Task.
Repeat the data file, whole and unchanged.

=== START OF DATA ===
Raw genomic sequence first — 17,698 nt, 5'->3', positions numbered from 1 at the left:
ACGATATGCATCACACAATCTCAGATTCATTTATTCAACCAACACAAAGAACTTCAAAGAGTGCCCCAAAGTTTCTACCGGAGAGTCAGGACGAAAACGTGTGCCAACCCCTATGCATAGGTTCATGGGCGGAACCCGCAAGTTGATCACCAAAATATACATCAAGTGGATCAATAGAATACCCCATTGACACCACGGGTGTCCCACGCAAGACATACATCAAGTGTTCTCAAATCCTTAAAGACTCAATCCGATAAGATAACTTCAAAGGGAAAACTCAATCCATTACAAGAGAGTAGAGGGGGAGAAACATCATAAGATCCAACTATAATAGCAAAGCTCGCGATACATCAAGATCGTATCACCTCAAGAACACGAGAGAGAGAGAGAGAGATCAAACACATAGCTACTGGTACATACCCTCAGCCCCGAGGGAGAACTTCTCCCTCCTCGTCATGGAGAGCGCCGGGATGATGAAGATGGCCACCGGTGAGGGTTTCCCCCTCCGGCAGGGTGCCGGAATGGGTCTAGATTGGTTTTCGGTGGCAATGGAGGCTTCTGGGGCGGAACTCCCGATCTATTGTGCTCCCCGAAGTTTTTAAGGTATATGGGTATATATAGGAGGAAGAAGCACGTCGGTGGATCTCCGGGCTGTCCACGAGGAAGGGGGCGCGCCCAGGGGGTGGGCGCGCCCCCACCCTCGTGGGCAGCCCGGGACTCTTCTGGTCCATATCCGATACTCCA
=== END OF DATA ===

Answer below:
Raw genomic sequence first — 17,698 nt, 5'->3', positions numbered from 1 at the left:
ACGATATGCATCACACAATCTCAGATTCATTTATTCAACCAACACAAAGAACTTCAAAGAGTGCCCCAAAGTTTCTACCGGAGAGTCAGGACGAAAACGTGTGCCAACCCCTATGCATAGGTTCATGGGCGGAACCCGCAAGTTGATCACCAAAATATACATCAAGTGGATCAATAGAATACCCCATTGACACCACGGGTGTCCCACGCAAGACATACATCAAGTGTTCTCAAATCCTTAAAGACTCAATCCGATAAGATAACTTCAAAGGGAAAACTCAATCCATTACAAGAGAGTAGAGGGGGAGAAACATCATAAGATCCAACTATAATAGCAAAGCTCGCGATACATCAAGATCGTATCACCTCAAGAACACGAGAGAGAGAGAGAGAGATCAAACACATAGCTACTGGTACATACCCTCAGCCCCGAGGGAGAACTTCTCCCTCCTCGTCATGGAGAGCGCCGGGATGATGAAGATGGCCACCGGTGAGGGTTTCCCCCTCCGGCAGGGTGCCGGAATGGGTCTAGATTGGTTTTCGGTGGCAATGGAGGCTTCTGGGGCGGAACTCCCGATCTATTGTGCTCCCCGAAGTTTTTAAGGTATATGGGTATATATAGGAGGAAGAAGCACGTCGGTGGATCTCCGGGCTGTCCACGAGGAAGGGGGCGCGCCCAGGGGGTGGGCGCGCCCCCACCCTCGTGGGCAGCCCGGGACTCTTCTGGTCCATATCCGATACTCCA